A world of particles

Science Museum

From lab-bench experiments to gigantic machines built and run by people from all over the world, this journey through our collection explores the history of particle physics.

“Tapestries are made by many artisans working together. The contributions of separate workers cannot be discerned in the completed work, and the loose and false threads have been covered over. So it is in our picture of particle physics.” —Sheldon Lee Glashow, 1979
Exploring the subatomic world
In 1897, J.J. Thomson and his assistant Ebenezer Everett used this delicate piece of glassware to investigate cathode rays. Scientists around Europe were debating the cause of these mysterious glowing beams, created by passing an electric current through a vacuum tube.

Thomson showed that cathode rays were made up of negatively charged particles, much smaller than atoms. The electron, as it came to be known, was the first subatomic particle to be discovered.

Thomson later won a Nobel Prize for his research on electricity in gases.

Imagining the atom
Manchester, 1911: Ernest Rutherford and his team discovered another subatomic particle, later named the ‘nucleus’. This model depicts the atomic theory of Rutherford and Niels Bohr, with rings of electrons orbiting a nucleus. This structure became the classic image of the atom in popular culture.
The particle zoo
In 1946, the V-shaped track in this cloud chamber made by George Rochester and Clifford Butler in Manchester indicated an unexpected type of particle. First called the ‘strange particle’, it’s now known as the K-meson. There are now hundreds of known particles; most are only produced fleetingly in high-energy particle accelerators or by cosmic rays.

When Paul Dirac predicted the existence of antimatter – a ‘mirror image’ of ordinary matter – in 1928, few scientists took him seriously. But this photograph, taken by Carl Anderson in 1932, proved him right. The faint track crossing the chamber shows a positron, the anti-particle of the electron.

All the different particles and antiparticles fit together in what’s called the Standard Model of particle physics. Here’s a handy guide from our friends Max the demon and Tangle the cat.

Hunting the Higgs
In 1964, Robert Brout, François Englert, Gerald Guralnik, Carl Richard Hagen, Tom Kibble and Peter Higgs put forward a bold new idea to explain how fundamental particles acquire mass. Higgs suggested that if they were right, a new particle should exist.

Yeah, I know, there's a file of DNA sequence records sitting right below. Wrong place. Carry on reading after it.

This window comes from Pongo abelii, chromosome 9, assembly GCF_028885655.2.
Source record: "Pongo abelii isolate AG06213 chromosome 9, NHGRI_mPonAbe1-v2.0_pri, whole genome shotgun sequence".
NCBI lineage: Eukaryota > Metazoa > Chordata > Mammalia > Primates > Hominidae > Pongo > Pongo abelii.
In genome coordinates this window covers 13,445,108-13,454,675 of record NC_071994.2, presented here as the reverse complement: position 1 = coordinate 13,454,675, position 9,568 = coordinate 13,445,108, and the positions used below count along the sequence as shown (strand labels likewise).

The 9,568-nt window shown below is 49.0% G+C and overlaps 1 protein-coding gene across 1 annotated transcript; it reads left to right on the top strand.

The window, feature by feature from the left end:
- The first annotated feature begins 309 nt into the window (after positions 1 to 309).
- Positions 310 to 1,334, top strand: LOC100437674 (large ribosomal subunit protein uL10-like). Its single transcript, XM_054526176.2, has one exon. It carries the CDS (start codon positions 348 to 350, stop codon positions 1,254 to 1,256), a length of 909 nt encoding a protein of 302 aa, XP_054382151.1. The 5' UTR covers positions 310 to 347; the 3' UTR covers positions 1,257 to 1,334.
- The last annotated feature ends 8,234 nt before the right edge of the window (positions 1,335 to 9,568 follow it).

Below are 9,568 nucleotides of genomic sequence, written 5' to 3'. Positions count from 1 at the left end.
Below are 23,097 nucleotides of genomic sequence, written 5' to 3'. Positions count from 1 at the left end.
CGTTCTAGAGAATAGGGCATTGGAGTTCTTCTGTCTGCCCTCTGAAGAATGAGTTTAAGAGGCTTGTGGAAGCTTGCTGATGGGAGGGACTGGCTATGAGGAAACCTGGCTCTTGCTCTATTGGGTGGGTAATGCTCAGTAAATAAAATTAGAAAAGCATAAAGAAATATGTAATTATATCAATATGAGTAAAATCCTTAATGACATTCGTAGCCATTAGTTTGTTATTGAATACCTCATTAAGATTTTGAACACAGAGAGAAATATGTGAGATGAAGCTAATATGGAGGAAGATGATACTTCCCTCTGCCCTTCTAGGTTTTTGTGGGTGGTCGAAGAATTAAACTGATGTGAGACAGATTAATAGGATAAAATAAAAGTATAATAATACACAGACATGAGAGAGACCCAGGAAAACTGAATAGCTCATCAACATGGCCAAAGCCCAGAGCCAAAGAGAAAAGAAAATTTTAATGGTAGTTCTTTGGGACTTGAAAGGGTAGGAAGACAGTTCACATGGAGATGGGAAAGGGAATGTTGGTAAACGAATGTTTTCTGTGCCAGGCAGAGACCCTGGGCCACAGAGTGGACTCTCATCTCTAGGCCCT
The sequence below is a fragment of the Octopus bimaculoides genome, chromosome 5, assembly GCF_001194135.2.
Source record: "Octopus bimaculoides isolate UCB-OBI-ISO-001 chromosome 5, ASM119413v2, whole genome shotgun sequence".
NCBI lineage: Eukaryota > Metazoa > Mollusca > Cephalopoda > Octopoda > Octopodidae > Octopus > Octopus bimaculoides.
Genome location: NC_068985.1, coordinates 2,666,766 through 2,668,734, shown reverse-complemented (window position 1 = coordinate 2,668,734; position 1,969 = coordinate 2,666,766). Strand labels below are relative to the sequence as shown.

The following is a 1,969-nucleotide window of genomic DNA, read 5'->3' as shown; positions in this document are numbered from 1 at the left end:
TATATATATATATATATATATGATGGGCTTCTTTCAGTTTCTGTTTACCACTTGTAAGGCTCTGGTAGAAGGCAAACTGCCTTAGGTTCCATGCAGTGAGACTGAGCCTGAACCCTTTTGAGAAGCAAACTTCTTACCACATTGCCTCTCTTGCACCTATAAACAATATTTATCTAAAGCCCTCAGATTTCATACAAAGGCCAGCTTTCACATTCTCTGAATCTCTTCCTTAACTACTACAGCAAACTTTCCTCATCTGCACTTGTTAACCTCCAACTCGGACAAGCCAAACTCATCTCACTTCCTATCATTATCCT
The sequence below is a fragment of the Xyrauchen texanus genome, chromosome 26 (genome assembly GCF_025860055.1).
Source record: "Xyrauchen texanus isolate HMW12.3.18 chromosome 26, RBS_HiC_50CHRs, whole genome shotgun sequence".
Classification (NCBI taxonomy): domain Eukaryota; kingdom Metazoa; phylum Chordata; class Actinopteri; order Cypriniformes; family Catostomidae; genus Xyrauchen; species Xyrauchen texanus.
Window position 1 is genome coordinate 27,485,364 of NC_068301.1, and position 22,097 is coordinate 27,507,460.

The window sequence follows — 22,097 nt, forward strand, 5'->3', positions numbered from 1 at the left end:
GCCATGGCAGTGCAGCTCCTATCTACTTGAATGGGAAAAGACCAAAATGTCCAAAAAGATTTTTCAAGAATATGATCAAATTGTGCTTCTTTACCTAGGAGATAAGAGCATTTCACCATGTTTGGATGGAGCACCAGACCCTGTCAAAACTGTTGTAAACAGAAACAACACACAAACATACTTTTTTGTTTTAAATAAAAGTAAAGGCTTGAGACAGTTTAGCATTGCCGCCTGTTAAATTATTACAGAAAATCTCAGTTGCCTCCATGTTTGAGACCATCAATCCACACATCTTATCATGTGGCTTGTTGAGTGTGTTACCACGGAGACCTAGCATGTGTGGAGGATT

On the evening of 3 July 2012, Higgs shared this bottle of champagne with theoretical physicist John Ellis and Chris Llewellyn Smith, former director of CERN, the European particle physics laboratory. The next day, CERN announced the discovery of the particle Higgs had proposed in 1964: the Higgs boson.

Competition and collaboration
During the 20th century, particle physics was a key tool of Cold War strategy: it was a symbol of economic prowess and had applications in weapons research. But the shadow of the atomic bomb also inspired physicists to develop international research collaborations as a means of building peace.
The world’s greatest experiment
Today, with particle physics facilities requiring vast resources, Europe, the US and Russia are all among the collaborators on the Large Hadron Collider (LHC) at CERN. Around 3,000 people are based at CERN’s campus at any given time, with more than 10,000 scientists globally working on LHC data.

The Large Hadron Collider is housed in an underground tunnel 27km in circumference. It’s so huge that one of the most efficient ways to get around is by bike! This one was used by Roberto Saban, the LHC’s Head of Hardware Commissioning, during construction.

Shaping society
Particle physics and industry have always had close links, exchanging equipment and expertise. Thomson’s discovery gave rise to the electronics industry, sparking a consumer revolution in technology – prominent today in the devices we use to browse the World Wide Web, which was invented at CERN.
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